I’m originally from Birmingham and lived there my entire life until recently moving to Swansea to undertake my new role of tutor of criminology at the University.

I completed my undergraduate degree in Youth Communities and Families at the University of Birmingham part-time whilst working in a mentoring capacity with young people alongside work within the special educational needs sector supporting students with additional needs. After this I embarked upon completing my Masters in Criminology at Birmingham City University and also began work with the Youth Offending Team Sandwell, working with a wide array of young people from vast multi-cultural backgrounds.

This led me to work as a Visiting Lecturer at Birmingham City University where my role included delivering lectures/seminars and supporting students with any pastoral issues. After a year of this role I wanted to challenge myself in a greater way and this lead me to gaining full time employment at Swansea University where the next exciting chapter of my career begins.


  1. Uppal, P. Benjamin’s ‘flâneur’ and serial murder: An ultra-realist literary case study of Levi Bellfield Crime, Media, Culture: An International Journal 174165901881593


  • ASC219 Leadership and Management in Social Justice

    This module provides an understanding of the role of leaders and managers in the arena of social justice. It develops a critical insight into a complex multi-disciplinary landscape and provides students with the opportunity to develop transferable skills for professional practice. The principal focus is on professional development, however skills for effective leadership and management are explored in the context of organisational cultures and processes.

  • ASC324 Dissertation

    This module will equip students with the skills needed to produce a dissertation of between 8,000 and 10,000 words. A series of 6 compulsory meetings with dissertation supervisors followed by optional meetings, enables students to complete this task

  • ASC325 Delivering Social Justice Interventions: Entrepreneurial Criminology

    Interventions aimed at reducing offending in England and Wales are increasingly being delivered by non-governmental organisations (third sector). This module provides students with a critical knowledge and understanding of the role of the third sector within the Criminal Justice System of England and Wales. The module also enables students to develop the skills necessary to design and manage a voluntary or non-profit organisation. For example, students will have the opportunity to develop a business plan for a third sector company or non-profit organisation. This will include the development mission statements, staffing of the business and fundraising strategies. Finally, it will provide students with the opportunity to develop their presentation skills in preparation for a graduate career.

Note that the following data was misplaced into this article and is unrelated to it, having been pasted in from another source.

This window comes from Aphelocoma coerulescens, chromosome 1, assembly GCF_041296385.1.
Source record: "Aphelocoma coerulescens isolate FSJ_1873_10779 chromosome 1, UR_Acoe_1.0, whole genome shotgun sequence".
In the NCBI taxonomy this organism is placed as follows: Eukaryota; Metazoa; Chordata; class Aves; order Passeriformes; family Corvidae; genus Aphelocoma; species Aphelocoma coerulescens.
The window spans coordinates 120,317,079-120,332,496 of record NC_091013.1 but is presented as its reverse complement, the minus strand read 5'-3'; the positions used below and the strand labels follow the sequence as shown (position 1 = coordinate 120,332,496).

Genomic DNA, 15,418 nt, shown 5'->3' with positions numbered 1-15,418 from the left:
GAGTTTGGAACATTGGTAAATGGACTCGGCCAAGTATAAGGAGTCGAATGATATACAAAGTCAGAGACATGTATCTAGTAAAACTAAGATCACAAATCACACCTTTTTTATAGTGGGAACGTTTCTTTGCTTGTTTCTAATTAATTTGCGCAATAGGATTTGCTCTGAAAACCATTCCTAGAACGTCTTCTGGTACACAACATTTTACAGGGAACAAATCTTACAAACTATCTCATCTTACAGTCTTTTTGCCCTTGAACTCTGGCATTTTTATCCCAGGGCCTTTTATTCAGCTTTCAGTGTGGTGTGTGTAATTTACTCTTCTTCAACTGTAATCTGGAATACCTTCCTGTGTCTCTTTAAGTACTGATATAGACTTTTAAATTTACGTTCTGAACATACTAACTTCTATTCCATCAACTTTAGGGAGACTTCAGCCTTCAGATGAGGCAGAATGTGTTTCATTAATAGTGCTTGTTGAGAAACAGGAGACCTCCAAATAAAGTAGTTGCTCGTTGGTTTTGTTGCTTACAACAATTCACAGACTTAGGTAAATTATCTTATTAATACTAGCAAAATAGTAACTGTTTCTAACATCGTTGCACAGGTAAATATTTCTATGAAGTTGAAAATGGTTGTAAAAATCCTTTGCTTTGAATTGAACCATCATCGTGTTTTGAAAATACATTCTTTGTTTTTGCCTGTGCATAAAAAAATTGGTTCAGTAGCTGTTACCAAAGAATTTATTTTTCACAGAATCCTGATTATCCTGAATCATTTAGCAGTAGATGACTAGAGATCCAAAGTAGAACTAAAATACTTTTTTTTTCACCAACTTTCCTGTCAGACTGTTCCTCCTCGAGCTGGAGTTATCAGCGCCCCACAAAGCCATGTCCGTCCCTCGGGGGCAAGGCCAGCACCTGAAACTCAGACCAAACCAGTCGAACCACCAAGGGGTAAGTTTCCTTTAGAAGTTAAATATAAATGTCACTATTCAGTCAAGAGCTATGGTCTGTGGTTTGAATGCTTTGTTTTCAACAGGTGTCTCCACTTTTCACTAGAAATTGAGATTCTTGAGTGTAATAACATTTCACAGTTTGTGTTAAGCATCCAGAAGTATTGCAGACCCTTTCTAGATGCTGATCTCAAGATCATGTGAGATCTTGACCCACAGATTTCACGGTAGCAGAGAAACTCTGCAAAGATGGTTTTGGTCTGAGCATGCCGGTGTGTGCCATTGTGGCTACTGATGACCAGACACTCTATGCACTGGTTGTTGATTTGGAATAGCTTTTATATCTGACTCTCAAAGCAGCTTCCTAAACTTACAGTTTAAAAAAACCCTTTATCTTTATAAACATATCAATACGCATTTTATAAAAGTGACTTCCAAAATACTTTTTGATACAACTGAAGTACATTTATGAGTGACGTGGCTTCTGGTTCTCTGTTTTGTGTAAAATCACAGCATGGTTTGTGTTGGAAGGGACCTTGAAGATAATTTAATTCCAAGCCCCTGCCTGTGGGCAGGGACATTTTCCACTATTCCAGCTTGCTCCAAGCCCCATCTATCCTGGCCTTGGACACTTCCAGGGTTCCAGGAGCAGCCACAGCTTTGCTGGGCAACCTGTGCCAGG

• ASC326 Homicide: Criminalising Death and Dying

    `Homicide: Criminalising Death and Dying¿ offers a critical exploration of homicide through a criminological lens. It assesses the cultural and legal parameters of killing by considering what constitutes homicide in contrasting contexts. The module focuses on a variety of forms of homicide, from politically motivated assassinations to corporate neglect and manslaughter. The spatial and temporal dynamics of homicide are examined with reference to debates on abortion and euthanasia. Collectively the lectures enable students to develop a comprehensive knowledge and theoretical understanding of homicide. The module explores homicide as a distinct criminological topic, whilst examining its relationship with criminology and criminal justice more broadly.

  • ASCM17 Understanding Criminological Theory

    This module aims to introduce students to the main explanatory approaches used in criminology, with an appraisal of the aspirations, scope and limitations of each. The focus is on how criminologists have used different paradigms of explanation, what insights these have generated, how they have informed research, debate and policies concerning crime, and the extent to which they have received empirical support.